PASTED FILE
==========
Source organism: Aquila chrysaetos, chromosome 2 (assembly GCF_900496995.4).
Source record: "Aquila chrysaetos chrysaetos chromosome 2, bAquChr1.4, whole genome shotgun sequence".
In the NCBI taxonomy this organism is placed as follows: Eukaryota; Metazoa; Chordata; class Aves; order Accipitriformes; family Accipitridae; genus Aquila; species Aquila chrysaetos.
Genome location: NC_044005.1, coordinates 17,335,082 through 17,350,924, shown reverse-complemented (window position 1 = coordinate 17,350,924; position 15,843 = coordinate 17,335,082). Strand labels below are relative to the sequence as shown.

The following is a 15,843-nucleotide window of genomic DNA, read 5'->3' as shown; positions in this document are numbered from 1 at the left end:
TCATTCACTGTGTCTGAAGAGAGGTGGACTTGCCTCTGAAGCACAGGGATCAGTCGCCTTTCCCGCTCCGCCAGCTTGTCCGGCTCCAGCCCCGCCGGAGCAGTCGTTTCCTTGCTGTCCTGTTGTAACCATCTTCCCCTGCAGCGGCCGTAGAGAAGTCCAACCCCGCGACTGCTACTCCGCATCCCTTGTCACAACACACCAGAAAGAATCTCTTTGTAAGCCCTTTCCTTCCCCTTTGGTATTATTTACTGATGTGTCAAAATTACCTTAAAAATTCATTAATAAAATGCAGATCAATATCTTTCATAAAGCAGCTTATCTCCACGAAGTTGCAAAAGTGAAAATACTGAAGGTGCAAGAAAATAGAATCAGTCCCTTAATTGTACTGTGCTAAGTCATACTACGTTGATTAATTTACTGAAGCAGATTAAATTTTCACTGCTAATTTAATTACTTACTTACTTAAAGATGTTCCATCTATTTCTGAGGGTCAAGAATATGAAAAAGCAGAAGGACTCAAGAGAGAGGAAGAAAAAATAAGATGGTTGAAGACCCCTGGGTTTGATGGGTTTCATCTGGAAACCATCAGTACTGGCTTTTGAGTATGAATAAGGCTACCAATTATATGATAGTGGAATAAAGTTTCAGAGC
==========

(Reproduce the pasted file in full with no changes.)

Source organism: Aquila chrysaetos, chromosome 2 (assembly GCF_900496995.4).
Source record: "Aquila chrysaetos chrysaetos chromosome 2, bAquChr1.4, whole genome shotgun sequence".
In the NCBI taxonomy this organism is placed as follows: Eukaryota; Metazoa; Chordata; class Aves; order Accipitriformes; family Accipitridae; genus Aquila; species Aquila chrysaetos.
Genome location: NC_044005.1, coordinates 17,335,082 through 17,350,924, shown reverse-complemented (window position 1 = coordinate 17,350,924; position 15,843 = coordinate 17,335,082). Strand labels below are relative to the sequence as shown.

The following is a 15,843-nucleotide window of genomic DNA, read 5'->3' as shown; positions in this document are numbered from 1 at the left end:
TCATTCACTGTGTCTGAAGAGAGGTGGACTTGCCTCTGAAGCACAGGGATCAGTCGCCTTTCCCGCTCCGCCAGCTTGTCCGGCTCCAGCCCCGCCGGAGCAGTCGTTTCCTTGCTGTCCTGTTGTAACCATCTTCCCCTGCAGCGGCCGTAGAGAAGTCCAACCCCGCGACTGCTACTCCGCATCCCTTGTCACAACACACCAGAAAGAATCTCTTTGTAAGCCCTTTCCTTCCCCTTTGGTATTATTTACTGATGTGTCAAAATTACCTTAAAAATTCATTAATAAAATGCAGATCAATATCTTTCATAAAGCAGCTTATCTCCACGAAGTTGCAAAAGTGAAAATACTGAAGGTGCAAGAAAATAGAATCAGTCCCTTAATTGTACTGTGCTAAGTCATACTACGTTGATTAATTTACTGAAGCAGATTAAATTTTCACTGCTAATTTAATTACTTACTTACTTAAAGATGTTCCATCTATTTCTGAGGGTCAAGAATATGAAAAAGCAGAAGGACTCAAGAGAGAGGAAGAAAAAATAAGATGGTTGAAGACCCCTGGGTTTGATGGGTTTCATCTGGAAACCATCAGTACTGGCTTTTGAGTATGAATAAGGCTACCAATTATATGATAGTGGAATAAAGTTTCAGAGC